nd its prevention were recognized a hundred years ago, political concern and legal steps to stop this problem started from the 1950s (Joseph Rowntree Foundation, 2000). It has become an acute problem nowadays because Smoking remains the main cause of preventable disease and premature death in the UK. In England alone, over 80,000 deaths per year are due to smoking and about 8.5 million people still smoke in England today. (dh.gov.uk). In the case of UK, the anti-tobacco strategy is carried as a cross-government initiative involving a variety of departments and agencies. The Health Department has the overall responsibility for the delivery of anti-tobacco strategy through formulation of strict laws. UK government formulated its anti-tobacco policy to the extent that it did not want young people to be exposed to tobacco promotions and advertisements and importantly wanted to make it difficult for the young people to get hold of tobacco and tobacco related product of cigarette. As far as the promotions and advertisements are concerned, the UK government believes that if children or young people are not exposed to it, it will not create an urge among them to smoke. Tobacco policy currently rests on claims: tobacco advertising and promotion are the major reasons why young people begin to smoke; so all forms of tobacco advertising and promotion, including tobacco displays, should be banned. (Basham).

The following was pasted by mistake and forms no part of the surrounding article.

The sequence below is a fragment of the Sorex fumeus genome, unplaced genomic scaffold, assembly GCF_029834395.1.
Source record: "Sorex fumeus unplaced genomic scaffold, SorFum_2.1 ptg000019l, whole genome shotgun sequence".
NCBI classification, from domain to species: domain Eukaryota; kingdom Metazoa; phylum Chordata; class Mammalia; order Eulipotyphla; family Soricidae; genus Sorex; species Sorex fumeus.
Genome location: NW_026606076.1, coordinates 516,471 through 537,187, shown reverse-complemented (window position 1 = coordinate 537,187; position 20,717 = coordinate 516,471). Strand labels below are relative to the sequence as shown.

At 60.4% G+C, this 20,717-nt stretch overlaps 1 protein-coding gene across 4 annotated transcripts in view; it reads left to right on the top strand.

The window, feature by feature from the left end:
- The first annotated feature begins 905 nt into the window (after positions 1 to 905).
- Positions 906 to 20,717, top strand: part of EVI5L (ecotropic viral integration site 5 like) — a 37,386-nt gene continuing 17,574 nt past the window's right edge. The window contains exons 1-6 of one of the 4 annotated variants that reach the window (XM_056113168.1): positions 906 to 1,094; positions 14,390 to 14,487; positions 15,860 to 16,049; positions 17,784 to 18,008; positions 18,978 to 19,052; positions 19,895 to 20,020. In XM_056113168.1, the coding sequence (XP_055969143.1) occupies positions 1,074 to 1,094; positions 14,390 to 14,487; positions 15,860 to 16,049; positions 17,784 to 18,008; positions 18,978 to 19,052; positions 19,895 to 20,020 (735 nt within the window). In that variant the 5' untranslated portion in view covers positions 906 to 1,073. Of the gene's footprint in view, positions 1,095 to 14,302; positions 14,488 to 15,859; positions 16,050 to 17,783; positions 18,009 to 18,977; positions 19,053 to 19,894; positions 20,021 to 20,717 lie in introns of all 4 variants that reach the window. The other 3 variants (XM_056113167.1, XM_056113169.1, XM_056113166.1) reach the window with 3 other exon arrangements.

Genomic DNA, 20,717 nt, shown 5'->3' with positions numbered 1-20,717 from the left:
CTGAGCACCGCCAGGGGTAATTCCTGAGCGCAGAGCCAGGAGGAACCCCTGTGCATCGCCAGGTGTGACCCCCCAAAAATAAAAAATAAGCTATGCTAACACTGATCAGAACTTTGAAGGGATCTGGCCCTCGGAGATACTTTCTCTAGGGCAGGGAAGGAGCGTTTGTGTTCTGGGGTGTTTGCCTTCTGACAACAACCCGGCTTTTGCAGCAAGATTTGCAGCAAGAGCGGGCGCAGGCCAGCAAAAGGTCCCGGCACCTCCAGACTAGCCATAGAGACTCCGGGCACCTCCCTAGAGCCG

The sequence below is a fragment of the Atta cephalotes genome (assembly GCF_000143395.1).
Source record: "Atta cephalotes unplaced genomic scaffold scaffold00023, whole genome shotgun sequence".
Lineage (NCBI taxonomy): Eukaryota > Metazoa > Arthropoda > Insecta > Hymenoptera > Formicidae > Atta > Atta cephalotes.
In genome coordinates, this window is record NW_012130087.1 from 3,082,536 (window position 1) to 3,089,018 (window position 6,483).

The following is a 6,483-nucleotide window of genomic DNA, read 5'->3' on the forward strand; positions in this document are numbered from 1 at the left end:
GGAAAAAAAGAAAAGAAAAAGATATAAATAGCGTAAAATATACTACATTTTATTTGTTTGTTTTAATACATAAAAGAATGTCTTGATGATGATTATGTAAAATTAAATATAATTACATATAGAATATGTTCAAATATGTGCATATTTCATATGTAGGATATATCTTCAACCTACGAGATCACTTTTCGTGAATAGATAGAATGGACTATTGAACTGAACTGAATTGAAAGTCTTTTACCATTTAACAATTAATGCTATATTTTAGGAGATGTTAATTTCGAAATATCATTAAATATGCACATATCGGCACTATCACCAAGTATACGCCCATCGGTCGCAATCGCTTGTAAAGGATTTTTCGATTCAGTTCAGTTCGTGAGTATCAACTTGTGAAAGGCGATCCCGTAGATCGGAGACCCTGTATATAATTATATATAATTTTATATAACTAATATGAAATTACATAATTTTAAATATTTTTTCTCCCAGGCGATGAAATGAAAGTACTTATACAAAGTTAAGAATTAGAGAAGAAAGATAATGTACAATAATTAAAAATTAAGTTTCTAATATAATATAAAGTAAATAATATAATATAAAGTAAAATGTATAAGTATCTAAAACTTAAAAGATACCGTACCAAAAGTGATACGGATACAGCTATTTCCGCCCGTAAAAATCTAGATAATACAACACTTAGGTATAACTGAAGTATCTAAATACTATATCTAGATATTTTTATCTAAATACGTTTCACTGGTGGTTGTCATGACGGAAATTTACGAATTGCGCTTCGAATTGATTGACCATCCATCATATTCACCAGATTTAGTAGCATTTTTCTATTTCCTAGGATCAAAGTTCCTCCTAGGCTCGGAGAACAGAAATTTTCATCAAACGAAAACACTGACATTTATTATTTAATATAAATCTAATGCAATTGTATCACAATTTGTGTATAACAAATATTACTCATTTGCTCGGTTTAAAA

As part of the anti-tobacco policy, the government came up with the Health Bill 2009. The key proposals in the bill are the need for the commercial shops to remove tobacco displays and importantly restrict the sale of cigarettes from vending machines. Removing tobacco displays will in a way prevent prospective children and young people from being exposed to the promotions and will also support smokers who want to quit as displays prompt impulse purchases undermining efforts to give up. (dh.gov.uk). Also, the proposal to restrict or even ban the sale of cigarettes from the